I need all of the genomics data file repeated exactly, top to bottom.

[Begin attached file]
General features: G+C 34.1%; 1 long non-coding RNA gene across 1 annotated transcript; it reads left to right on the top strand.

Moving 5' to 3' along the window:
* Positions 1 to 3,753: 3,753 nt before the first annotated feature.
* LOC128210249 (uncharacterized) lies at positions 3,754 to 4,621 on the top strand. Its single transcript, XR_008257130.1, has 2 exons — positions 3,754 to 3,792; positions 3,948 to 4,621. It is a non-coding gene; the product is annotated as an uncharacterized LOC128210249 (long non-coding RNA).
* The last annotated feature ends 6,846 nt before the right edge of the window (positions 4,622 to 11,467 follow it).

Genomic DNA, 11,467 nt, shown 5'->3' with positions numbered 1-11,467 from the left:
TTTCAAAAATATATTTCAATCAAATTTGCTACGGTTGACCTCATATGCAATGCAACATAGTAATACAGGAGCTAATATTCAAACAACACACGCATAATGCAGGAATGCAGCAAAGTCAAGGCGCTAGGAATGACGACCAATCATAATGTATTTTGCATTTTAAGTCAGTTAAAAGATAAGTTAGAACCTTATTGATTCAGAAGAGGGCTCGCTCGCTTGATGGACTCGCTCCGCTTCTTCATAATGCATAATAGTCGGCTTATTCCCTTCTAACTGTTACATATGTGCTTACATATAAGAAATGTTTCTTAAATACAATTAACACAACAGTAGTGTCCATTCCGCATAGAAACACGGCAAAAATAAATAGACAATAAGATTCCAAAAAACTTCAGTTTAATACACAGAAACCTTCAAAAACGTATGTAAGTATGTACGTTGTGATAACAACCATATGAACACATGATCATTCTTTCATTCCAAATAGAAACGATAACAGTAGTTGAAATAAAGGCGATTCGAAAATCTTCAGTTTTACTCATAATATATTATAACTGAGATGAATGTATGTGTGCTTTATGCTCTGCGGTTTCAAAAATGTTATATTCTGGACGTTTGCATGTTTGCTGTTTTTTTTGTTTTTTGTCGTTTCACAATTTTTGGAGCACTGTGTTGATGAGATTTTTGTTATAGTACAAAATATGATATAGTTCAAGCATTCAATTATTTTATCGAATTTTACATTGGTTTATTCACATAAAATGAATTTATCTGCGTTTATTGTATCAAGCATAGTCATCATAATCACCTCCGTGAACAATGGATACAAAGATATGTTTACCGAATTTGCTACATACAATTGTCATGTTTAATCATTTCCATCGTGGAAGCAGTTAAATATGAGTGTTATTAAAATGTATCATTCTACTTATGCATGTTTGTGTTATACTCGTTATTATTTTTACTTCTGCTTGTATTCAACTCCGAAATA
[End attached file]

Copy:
General features: G+C 34.1%; 1 long non-coding RNA gene across 1 annotated transcript; it reads left to right on the top strand.

Moving 5' to 3' along the window:
* Positions 1 to 3,753: 3,753 nt before the first annotated feature.
* LOC128210249 (uncharacterized) lies at positions 3,754 to 4,621 on the top strand. Its single transcript, XR_008257130.1, has 2 exons — positions 3,754 to 3,792; positions 3,948 to 4,621. It is a non-coding gene; the product is annotated as an uncharacterized LOC128210249 (long non-coding RNA).
* The last annotated feature ends 6,846 nt before the right edge of the window (positions 4,622 to 11,467 follow it).

Genomic DNA, 11,467 nt, shown 5'->3' with positions numbered 1-11,467 from the left:
TTTCAAAAATATATTTCAATCAAATTTGCTACGGTTGACCTCATATGCAATGCAACATAGTAATACAGGAGCTAATATTCAAACAACACACGCATAATGCAGGAATGCAGCAAAGTCAAGGCGCTAGGAATGACGACCAATCATAATGTATTTTGCATTTTAAGTCAGTTAAAAGATAAGTTAGAACCTTATTGATTCAGAAGAGGGCTCGCTCGCTTGATGGACTCGCTCCGCTTCTTCATAATGCATAATAGTCGGCTTATTCCCTTCTAACTGTTACATATGTGCTTACATATAAGAAATGTTTCTTAAATACAATTAACACAACAGTAGTGTCCATTCCGCATAGAAACACGGCAAAAATAAATAGACAATAAGATTCCAAAAAACTTCAGTTTAATACACAGAAACCTTCAAAAACGTATGTAAGTATGTACGTTGTGATAACAACCATATGAACACATGATCATTCTTTCATTCCAAATAGAAACGATAACAGTAGTTGAAATAAAGGCGATTCGAAAATCTTCAGTTTTACTCATAATATATTATAACTGAGATGAATGTATGTGTGCTTTATGCTCTGCGGTTTCAAAAATGTTATATTCTGGACGTTTGCATGTTTGCTGTTTTTTTTGTTTTTTGTCGTTTCACAATTTTTGGAGCACTGTGTTGATGAGATTTTTGTTATAGTACAAAATATGATATAGTTCAAGCATTCAATTATTTTATCGAATTTTACATTGGTTTATTCACATAAAATGAATTTATCTGCGTTTATTGTATCAAGCATAGTCATCATAATCACCTCCGTGAACAATGGATACAAAGATATGTTTACCGAATTTGCTACATACAATTGTCATGTTTAATCATTTCCATCGTGGAAGCAGTTAAATATGAGTGTTATTAAAATGTATCATTCTACTTATGCATGTTTGTGTTATACTCGTTATTATTTTTACTTCTGCTTGTATTCAACTCCGAAATA